A brisk, nuanced story of supernatural sightings and adolescent tribulations.



In Ziemer’s debut YA tale, a teenager believes he’s seen a ghost from his town’s folklore.

Brian Krueger’s life is a struggle after the death of his paternal grandfather. The teen’s dad responds by drinking heavily, prompting his unemployment. So Brian’s mom finds a job, which takes the family from Chicago to just outside Winston, Illinois. Their new neighbors, the Vincenzis, include teenage “Pete the Pyro,” a bully who loves building huge bonfires but clearly doesn’t like Brian. Luckily, Brian has a friend in Sharon Rice. They have English class together at Winston North and team up on a research paper. Their topic is the reputed ghost of Jamie McVay, a local legend. Brian’s interest is personal: One night, he sensed the presence of a speeding train in the same spot, he later learns, of a fatal train accident decades ago. He also saw a red signal light evidently belonging to McVay, the conductor reputedly on the doomed train. Research dredges up secrets surrounding both the wreck and McVay himself. Brian, meanwhile, already has his share of problems: his alcoholic father, constant bullying from Pete and his cronies, and Sharon’s new social status, which may sever their friendship. It all culminates in a Halloween night of shocks and revelations. Despite supernatural elements, Ziemer’s novel is consistently subtle. For example, the red signal light typically indicates McVay’s presence, in lieu of a more overt ghostly image. Likewise understated is Brian and Sharon’s relationship. While potential romance between the teens is apparent, their steadily developing friendship deepens organically, and their mutual attraction is obvious, though neither explicitly addressing it. There’s minimal suspense with regard to the restless spirit of McVay. The scariest parts are generally more relatable, involving such things as Brian’s inebriated dad behind the wheel (with Brian in the passenger seat) and Pete’s rather unnerving fondness for flames. The author’s tight prose helps the story retain a swift pace all the way to a climax that, even if readers see it coming, is wholly gratifying.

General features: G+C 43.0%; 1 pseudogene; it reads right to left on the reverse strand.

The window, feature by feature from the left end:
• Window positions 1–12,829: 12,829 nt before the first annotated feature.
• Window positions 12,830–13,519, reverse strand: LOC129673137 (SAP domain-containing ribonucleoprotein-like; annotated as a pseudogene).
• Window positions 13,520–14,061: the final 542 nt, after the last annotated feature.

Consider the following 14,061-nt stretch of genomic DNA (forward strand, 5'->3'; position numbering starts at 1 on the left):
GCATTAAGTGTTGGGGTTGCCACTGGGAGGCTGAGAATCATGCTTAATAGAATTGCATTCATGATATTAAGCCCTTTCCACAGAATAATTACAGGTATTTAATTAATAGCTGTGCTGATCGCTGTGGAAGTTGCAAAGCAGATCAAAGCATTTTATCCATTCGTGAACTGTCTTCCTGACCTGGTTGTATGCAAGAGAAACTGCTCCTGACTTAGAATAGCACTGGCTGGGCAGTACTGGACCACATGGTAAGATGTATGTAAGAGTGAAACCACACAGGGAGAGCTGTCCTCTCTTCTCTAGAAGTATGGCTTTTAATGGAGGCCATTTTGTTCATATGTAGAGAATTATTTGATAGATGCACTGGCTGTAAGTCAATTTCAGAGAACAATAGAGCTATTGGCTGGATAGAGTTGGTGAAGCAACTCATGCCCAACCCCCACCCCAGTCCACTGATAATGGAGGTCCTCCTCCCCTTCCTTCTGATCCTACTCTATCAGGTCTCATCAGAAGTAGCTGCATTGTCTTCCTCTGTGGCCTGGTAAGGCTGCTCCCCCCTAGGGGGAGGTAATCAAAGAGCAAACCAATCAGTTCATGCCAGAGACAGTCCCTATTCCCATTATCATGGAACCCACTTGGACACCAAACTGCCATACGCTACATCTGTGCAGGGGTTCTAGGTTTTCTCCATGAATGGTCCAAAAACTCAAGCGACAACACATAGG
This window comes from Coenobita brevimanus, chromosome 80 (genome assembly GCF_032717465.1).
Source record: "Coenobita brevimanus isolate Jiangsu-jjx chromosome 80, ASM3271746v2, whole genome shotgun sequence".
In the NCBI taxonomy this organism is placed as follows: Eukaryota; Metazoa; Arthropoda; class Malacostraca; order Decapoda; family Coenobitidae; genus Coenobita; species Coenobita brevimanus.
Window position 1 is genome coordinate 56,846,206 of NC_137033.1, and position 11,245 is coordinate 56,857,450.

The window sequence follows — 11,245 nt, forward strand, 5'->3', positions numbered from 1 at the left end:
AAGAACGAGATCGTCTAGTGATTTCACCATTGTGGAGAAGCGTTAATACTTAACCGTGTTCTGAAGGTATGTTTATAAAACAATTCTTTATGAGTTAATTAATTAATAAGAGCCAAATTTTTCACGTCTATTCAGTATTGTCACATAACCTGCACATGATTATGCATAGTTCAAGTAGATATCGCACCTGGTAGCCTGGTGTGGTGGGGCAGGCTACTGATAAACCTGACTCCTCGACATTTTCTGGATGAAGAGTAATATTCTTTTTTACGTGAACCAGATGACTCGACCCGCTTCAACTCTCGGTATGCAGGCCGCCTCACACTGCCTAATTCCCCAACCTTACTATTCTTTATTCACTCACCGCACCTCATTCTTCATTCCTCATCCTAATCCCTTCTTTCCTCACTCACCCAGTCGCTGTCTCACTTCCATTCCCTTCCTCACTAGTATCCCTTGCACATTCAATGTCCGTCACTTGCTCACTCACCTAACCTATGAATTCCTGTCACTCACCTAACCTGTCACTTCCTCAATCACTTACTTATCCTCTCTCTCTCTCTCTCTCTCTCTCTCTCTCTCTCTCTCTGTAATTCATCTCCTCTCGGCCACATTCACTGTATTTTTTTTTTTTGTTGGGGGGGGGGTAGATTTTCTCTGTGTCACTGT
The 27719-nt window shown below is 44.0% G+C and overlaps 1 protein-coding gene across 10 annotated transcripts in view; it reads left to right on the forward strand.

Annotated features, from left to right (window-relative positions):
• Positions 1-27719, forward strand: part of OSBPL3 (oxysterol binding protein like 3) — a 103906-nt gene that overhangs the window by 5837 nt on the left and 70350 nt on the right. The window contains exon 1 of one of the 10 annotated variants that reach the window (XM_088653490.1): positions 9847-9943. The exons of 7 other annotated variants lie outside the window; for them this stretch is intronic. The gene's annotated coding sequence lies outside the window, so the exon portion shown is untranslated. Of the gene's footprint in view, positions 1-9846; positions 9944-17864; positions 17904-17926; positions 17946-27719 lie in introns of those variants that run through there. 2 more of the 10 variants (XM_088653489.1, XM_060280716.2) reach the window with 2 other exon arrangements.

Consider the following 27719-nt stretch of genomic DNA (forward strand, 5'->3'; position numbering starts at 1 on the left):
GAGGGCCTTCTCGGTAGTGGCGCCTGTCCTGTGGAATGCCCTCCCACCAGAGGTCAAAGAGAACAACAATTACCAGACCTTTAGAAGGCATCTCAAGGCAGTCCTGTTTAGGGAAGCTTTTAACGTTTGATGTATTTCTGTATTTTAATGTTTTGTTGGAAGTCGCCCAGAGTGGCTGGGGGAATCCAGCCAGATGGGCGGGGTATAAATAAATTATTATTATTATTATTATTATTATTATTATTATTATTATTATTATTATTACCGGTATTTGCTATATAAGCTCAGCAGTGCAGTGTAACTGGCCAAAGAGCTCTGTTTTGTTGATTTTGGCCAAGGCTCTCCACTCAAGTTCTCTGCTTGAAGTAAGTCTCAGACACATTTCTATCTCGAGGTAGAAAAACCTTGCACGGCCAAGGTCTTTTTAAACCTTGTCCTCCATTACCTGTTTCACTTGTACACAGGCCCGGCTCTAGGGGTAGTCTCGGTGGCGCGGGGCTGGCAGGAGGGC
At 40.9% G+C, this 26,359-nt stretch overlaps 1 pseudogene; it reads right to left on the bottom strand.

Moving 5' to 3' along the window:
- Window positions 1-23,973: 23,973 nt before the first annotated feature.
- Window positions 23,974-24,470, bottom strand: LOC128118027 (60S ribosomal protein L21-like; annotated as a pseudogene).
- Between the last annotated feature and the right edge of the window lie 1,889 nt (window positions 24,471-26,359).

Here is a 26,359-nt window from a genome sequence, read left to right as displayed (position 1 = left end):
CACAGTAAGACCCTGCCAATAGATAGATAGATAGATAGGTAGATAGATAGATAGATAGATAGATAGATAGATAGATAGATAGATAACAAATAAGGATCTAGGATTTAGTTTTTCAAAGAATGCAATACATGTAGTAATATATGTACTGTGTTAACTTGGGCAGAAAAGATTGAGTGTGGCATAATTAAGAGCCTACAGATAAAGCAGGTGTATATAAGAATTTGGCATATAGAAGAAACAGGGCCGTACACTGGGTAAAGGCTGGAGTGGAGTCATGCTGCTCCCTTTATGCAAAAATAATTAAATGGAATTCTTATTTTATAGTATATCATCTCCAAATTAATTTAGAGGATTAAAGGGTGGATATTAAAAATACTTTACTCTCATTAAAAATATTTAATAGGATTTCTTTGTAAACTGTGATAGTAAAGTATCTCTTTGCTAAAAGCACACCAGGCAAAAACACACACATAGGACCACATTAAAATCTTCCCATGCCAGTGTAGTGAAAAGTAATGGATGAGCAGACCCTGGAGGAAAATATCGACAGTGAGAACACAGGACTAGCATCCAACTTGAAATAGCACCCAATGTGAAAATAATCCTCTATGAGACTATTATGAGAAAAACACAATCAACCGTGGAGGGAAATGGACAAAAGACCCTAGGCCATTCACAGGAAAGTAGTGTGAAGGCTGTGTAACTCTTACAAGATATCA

A brisk, nuanced story of supernatural sightings and adolescent tribulations. 

Pub Date: Feb. 21, 2019

ISBN: 978-1-68433-215-1

Page Count: 237

Publisher: Black Rose Writing

Review Posted Online: Jan. 31, 2020

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A romantic, sad, and ultimately hopeful book that’s perfect for fans of Jojo Moyes.


In Walsh’s American debut, a woman desperately tries to find out why the man she spent a whirlwind week with never called.